It is more than 60 years since the All-African Peoples Conference convened in Accra, Ghana in 1958. It was a notable event in the history of Pan-Africanism. Organized by two leading Pan-Africanists, Kwame Nkrumah, who had led Ghana to political independence in March the previous year, and George Padmore, a Trinidadian writer and activist, who Nkrumah had appointed his Advisor on African Affairs, the conference brought together representatives from across the continent and the diaspora. Crucially, it was the first time that such an event had been held in Africa. It was, therefore, an opportune moment for Nkrumah to outline his bold vision: the formation of a United States of Africa.
Pan-Africanism remains a topical subject. In 2018, in response to the visit of the British prime minister Theresa May, Julius Malema, the leader of one of South Africa’s most significant opposition organisations, the Economic Freedom Fighters (EFF), evoked its spirit. In a widely viewed press conference he called for a united Africa with a common lingua franca and an end to Africa’s colonial borders. But what is Pan-Africanism? Broadly, it is the movement for the social, economic, cultural and political liberation of Africa and African peoples, including those of the African diaspora. This movement can be thought of as a river with many different streams and currents. What underlies the manifold visions and approaches is a belief in the unity, common history and purpose of the peoples of Africa and the diaspora and the notion that their destinies are interconnected. Much of this is defined by the need to oppose Eurocentrism and reclaim Africa’s rightful place in history.
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History has numerous examples of Africans uniting to oppose oppression. In 18th century London, for example, African writers and campaigners such as Olaudah Equiano formed the Sons of Africa, perhaps the first Pan-African organisation. Its members asserted their pride in a common African heritage and campaigned against Britain’s role as the world’s leading human trafficker at that time. Then, in 1791, occurred perhaps the most important event to undermine both racism and the slave system during the 18th century. The revolution that broke out in the French Caribbean colony of St Domingue in August 1791 led to the creation of Haiti, the first modern ‘black’ republic anywhere in the world and only the second independent country in the entire American continent. The revolution produced new heroes of African descent, such as Toussaint L’Ouverture and Sanité Belair.
Moving into the 19th century, early Pan-Africanists included Martin Delany, from the US and Edward Blyden from the Caribbean. Delany, an abolitionist, writer and medical practitioner, welcomed the ‘common cause’ that was developing between ‘the blacks and colored races’. He clearly stated his policy: ‘Africa for the African race and black men to rule them.’ Blyden, a politician, writer, educator and diplomat, has been seen as one of the key thinkers in the development of Pan-Africanism. He emigrated to Liberia and became a strong advocate of repatriation to Africa from the diaspora and ‘racial pride.’ His newspaper, Negro, was specifically aimed at audiences in Africa, the Caribbean and the US.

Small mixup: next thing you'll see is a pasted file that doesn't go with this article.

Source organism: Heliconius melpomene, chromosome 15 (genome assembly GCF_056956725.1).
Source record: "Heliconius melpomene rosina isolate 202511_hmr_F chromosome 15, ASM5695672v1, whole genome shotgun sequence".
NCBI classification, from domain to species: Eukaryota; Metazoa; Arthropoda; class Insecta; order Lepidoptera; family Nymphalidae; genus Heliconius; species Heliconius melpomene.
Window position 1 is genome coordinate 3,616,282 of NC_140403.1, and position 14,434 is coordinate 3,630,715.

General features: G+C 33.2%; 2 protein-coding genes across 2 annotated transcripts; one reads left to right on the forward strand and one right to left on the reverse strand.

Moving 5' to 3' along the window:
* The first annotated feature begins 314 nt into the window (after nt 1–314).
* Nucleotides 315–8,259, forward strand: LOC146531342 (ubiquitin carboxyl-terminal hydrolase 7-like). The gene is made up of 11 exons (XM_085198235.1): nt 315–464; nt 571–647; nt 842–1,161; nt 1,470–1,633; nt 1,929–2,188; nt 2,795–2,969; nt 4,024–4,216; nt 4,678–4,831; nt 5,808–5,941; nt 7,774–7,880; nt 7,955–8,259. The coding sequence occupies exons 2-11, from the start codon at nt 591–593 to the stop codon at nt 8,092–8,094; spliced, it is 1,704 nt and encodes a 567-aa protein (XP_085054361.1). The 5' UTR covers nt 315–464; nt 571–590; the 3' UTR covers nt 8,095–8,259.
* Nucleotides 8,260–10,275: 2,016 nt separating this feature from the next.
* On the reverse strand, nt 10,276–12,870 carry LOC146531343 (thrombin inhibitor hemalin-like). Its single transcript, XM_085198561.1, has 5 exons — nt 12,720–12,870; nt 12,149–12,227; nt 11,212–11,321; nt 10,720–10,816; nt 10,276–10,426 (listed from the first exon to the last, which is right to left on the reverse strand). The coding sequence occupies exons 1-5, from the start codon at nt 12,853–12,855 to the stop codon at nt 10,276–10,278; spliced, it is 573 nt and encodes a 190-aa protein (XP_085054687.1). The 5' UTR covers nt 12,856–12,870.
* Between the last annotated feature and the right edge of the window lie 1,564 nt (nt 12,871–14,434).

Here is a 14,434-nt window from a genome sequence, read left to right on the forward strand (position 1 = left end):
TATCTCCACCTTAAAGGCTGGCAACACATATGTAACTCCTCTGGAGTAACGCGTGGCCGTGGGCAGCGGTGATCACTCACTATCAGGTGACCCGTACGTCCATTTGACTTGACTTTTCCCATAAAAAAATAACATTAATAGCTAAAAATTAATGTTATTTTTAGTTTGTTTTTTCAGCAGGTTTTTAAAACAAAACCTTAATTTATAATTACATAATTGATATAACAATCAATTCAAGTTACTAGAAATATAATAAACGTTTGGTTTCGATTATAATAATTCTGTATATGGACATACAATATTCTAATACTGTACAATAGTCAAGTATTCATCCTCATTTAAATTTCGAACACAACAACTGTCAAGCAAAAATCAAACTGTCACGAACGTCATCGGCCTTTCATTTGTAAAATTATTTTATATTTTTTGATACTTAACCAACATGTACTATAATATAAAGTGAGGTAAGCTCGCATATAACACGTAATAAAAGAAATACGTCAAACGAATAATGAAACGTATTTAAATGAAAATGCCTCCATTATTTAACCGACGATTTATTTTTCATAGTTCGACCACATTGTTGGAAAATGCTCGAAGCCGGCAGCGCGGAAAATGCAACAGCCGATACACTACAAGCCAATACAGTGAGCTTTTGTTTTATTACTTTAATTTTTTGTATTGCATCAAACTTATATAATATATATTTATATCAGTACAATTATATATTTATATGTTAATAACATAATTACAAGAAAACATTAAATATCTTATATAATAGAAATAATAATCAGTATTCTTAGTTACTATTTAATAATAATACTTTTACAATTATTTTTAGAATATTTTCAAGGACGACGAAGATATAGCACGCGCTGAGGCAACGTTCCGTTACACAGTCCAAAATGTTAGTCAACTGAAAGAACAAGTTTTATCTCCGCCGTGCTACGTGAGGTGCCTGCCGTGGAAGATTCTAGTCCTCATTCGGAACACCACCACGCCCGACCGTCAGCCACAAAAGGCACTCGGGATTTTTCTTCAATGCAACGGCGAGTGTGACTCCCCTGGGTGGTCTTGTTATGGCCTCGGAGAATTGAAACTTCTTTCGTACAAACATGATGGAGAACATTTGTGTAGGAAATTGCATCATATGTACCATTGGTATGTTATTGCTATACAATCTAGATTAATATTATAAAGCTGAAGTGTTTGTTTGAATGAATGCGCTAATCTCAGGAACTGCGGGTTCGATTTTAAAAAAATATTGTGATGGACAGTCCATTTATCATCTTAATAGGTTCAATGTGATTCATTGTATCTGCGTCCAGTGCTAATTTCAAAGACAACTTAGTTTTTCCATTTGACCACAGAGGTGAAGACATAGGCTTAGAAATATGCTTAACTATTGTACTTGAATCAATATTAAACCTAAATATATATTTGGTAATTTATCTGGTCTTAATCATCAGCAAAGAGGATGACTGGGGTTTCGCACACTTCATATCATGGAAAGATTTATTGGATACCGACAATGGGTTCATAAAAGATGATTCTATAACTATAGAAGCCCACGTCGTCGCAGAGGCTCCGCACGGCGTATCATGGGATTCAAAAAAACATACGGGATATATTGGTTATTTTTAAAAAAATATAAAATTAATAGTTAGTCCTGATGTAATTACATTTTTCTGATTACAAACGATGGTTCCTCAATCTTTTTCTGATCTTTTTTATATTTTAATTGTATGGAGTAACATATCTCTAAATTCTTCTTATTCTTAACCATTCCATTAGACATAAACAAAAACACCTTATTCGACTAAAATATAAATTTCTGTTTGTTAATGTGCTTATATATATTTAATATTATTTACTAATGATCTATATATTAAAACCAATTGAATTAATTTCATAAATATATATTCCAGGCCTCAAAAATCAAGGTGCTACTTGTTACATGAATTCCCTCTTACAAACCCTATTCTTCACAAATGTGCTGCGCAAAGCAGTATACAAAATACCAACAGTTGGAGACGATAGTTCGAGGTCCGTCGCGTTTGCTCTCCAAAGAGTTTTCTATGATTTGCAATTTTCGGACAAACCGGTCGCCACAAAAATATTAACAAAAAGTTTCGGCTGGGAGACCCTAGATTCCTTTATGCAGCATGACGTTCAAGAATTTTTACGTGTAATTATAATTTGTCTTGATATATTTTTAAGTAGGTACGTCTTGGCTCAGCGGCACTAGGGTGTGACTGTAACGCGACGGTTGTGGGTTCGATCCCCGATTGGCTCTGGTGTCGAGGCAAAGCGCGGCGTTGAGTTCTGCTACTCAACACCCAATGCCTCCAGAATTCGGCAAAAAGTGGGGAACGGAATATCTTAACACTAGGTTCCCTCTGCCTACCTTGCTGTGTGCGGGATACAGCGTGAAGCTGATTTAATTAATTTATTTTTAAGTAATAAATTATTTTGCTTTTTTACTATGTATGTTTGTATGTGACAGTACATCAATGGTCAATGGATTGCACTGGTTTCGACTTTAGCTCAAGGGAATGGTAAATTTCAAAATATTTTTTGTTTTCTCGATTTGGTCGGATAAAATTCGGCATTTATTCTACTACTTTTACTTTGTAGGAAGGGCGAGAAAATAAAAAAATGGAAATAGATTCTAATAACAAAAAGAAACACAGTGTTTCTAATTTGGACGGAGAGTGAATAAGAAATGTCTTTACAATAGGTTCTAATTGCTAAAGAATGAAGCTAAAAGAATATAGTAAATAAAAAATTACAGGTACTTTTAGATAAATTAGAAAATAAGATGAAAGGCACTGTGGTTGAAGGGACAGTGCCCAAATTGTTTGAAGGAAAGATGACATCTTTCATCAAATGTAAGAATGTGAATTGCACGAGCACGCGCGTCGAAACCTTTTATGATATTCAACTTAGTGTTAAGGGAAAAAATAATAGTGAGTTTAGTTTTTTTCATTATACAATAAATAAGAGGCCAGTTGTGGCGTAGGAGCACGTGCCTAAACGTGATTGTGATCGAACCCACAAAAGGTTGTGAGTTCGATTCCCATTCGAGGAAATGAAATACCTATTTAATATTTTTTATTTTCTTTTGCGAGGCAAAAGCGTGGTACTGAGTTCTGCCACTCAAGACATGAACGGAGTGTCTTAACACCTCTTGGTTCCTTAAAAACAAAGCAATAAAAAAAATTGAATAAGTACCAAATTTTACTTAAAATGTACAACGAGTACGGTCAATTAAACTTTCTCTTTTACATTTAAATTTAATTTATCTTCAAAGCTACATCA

The term ‘Pan-African’ was established at the first Pan-African Conference, held in London in July 1900. It was organised by the British-based African Association, which was founded by the South African campaigner Alice Kinloch. The conference aimed to assemble ‘men and women of African blood, to deliberate solemnly upon the present situation and the outlook for the darker races of mankind’ and to demonstrate that those of African descent could speak for themselves. Its ‘Address to the Nations of the World’ condemned racial oppression in the US, as well as throughout Africa, and demanded self-government for Britain’s colonies. It was drafted under the chairmanship of the African-American activist W.E. B. Du Bois and included the phrase ‘the problem of the 20th century is the problem of the color-line.’
Du Bois sought to continue the tradition of those of African descent speaking with one voice when he organised his next Pan-African Congress in Paris in 1919. The aim was to influence the postwar peace conferences held in the city. The Congress proposed the creation of new states in Africa based around the confiscation of Germany’s former colonies, supervised by the other major colonial powers but taking in to account the views of the ‘civilized Negro world.’ Du Bois took the initiative to organise a second congress, held in 1921 in London, Paris and Brussels, a third in London and Lisbon in 1923, and a fourth in New York in 1927. The four congresses established the idea of Pan-Africanism, consolidated Pan-African networks and drew activists from the US, Liberia, Ethiopia and Haiti, as well as from Europe. The congresses took a stand against racism and raised the demand for self-determination, but were criticised for the moderate political views expressed and for the exclusion of Marcus Garvey, perhaps the leading Pan-Africanist of the time.
Garvey had established his Universal Negro Improvement Association and African Communities League (UNIA) in Jamaica in 1914. Among its aims were ‘a universal confederacy amongst the race’. Garvey re-established the UNIA in New York in 1917, where it soon attracted thousands of adherents, first throughout the US and soon after internationally. At its height the UNIA’s membership has been estimated at over four million. It was the 20th century’s largest Pan-African political movement. Its newspaper, Negro World, preached an anti-colonial message: ‘Africa for the Africans at home and abroad’, challenged white supremacy and extolled the greatness of Africa’s history. Of the UNIA’s many commercial ventures, the best known was the ill-fated Black Star shipping line, which aimed to promote commercial ties between West Africa, the Caribbean and the US. Garvey and the UNIA’s influence declined after his arrest and deportation from the US, but his legacy was significant. He was a major influence on the Rastafarian movement that emerged in Jamaica in the 1930s and particularly on its most famous adherent, the musician Bob Marley. Marley’s songs are full of Pan-African themes, such as Africa Unite. A speech of Garvey’s provides some of the lyrics for Redemption Song.